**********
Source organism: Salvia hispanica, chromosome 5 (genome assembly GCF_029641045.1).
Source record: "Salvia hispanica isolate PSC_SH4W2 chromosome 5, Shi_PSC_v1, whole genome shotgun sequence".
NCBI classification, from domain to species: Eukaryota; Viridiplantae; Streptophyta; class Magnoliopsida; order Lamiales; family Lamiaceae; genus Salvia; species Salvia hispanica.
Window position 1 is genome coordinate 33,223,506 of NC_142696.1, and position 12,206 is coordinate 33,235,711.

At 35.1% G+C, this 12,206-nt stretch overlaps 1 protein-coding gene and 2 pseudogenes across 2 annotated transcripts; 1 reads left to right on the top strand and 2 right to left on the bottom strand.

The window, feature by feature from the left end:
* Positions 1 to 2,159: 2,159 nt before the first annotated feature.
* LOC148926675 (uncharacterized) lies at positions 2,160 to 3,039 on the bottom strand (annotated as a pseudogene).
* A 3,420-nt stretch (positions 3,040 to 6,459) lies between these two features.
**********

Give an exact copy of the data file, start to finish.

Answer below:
Source organism: Salvia hispanica, chromosome 5 (genome assembly GCF_029641045.1).
Source record: "Salvia hispanica isolate PSC_SH4W2 chromosome 5, Shi_PSC_v1, whole genome shotgun sequence".
NCBI classification, from domain to species: Eukaryota; Viridiplantae; Streptophyta; class Magnoliopsida; order Lamiales; family Lamiaceae; genus Salvia; species Salvia hispanica.
Window position 1 is genome coordinate 33,223,506 of NC_142696.1, and position 12,206 is coordinate 33,235,711.

At 35.1% G+C, this 12,206-nt stretch overlaps 1 protein-coding gene and 2 pseudogenes across 2 annotated transcripts; 1 reads left to right on the top strand and 2 right to left on the bottom strand.

The window, feature by feature from the left end:
* Positions 1 to 2,159: 2,159 nt before the first annotated feature.
* LOC148926675 (uncharacterized) lies at positions 2,160 to 3,039 on the bottom strand (annotated as a pseudogene).
* A 3,420-nt stretch (positions 3,040 to 6,459) lies between these two features.